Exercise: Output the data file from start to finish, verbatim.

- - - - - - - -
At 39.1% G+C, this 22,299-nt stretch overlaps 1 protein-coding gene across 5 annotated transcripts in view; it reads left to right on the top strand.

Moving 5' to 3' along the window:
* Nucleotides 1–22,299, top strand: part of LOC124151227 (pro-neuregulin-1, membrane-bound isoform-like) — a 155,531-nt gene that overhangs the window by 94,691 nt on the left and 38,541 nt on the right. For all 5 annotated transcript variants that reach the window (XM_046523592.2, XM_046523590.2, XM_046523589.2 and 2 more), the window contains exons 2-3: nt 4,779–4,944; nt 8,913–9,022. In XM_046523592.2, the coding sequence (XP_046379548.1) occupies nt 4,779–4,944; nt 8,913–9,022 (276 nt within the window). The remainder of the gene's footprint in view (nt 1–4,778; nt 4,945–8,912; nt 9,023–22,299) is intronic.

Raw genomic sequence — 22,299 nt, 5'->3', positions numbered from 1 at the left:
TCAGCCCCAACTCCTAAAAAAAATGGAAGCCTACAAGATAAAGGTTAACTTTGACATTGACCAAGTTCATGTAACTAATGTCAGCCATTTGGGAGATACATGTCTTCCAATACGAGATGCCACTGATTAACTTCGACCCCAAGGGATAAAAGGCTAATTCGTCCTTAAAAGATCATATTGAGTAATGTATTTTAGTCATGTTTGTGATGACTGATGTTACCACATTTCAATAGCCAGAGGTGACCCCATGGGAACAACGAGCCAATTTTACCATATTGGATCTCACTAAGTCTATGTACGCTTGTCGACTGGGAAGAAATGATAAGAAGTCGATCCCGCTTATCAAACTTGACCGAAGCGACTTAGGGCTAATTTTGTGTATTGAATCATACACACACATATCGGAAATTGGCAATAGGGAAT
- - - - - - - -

At 39.1% G+C, this 22,299-nt stretch overlaps 1 protein-coding gene across 5 annotated transcripts in view; it reads left to right on the top strand.

Moving 5' to 3' along the window:
* Nucleotides 1–22,299, top strand: part of LOC124151227 (pro-neuregulin-1, membrane-bound isoform-like) — a 155,531-nt gene that overhangs the window by 94,691 nt on the left and 38,541 nt on the right. For all 5 annotated transcript variants that reach the window (XM_046523592.2, XM_046523590.2, XM_046523589.2 and 2 more), the window contains exons 2-3: nt 4,779–4,944; nt 8,913–9,022. In XM_046523592.2, the coding sequence (XP_046379548.1) occupies nt 4,779–4,944; nt 8,913–9,022 (276 nt within the window). The remainder of the gene's footprint in view (nt 1–4,778; nt 4,945–8,912; nt 9,023–22,299) is intronic.

Raw genomic sequence — 22,299 nt, 5'->3', positions numbered from 1 at the left:
TCAGCCCCAACTCCTAAAAAAAATGGAAGCCTACAAGATAAAGGTTAACTTTGACATTGACCAAGTTCATGTAACTAATGTCAGCCATTTGGGAGATACATGTCTTCCAATACGAGATGCCACTGATTAACTTCGACCCCAAGGGATAAAAGGCTAATTCGTCCTTAAAAGATCATATTGAGTAATGTATTTTAGTCATGTTTGTGATGACTGATGTTACCACATTTCAATAGCCAGAGGTGACCCCATGGGAACAACGAGCCAATTTTACCATATTGGATCTCACTAAGTCTATGTACGCTTGTCGACTGGGAAGAAATGATAAGAAGTCGATCCCGCTTATCAAACTTGACCGAAGCGACTTAGGGCTAATTTTGTGTATTGAATCATACACACACATATCGGAAATTGGCAATAGGGAAT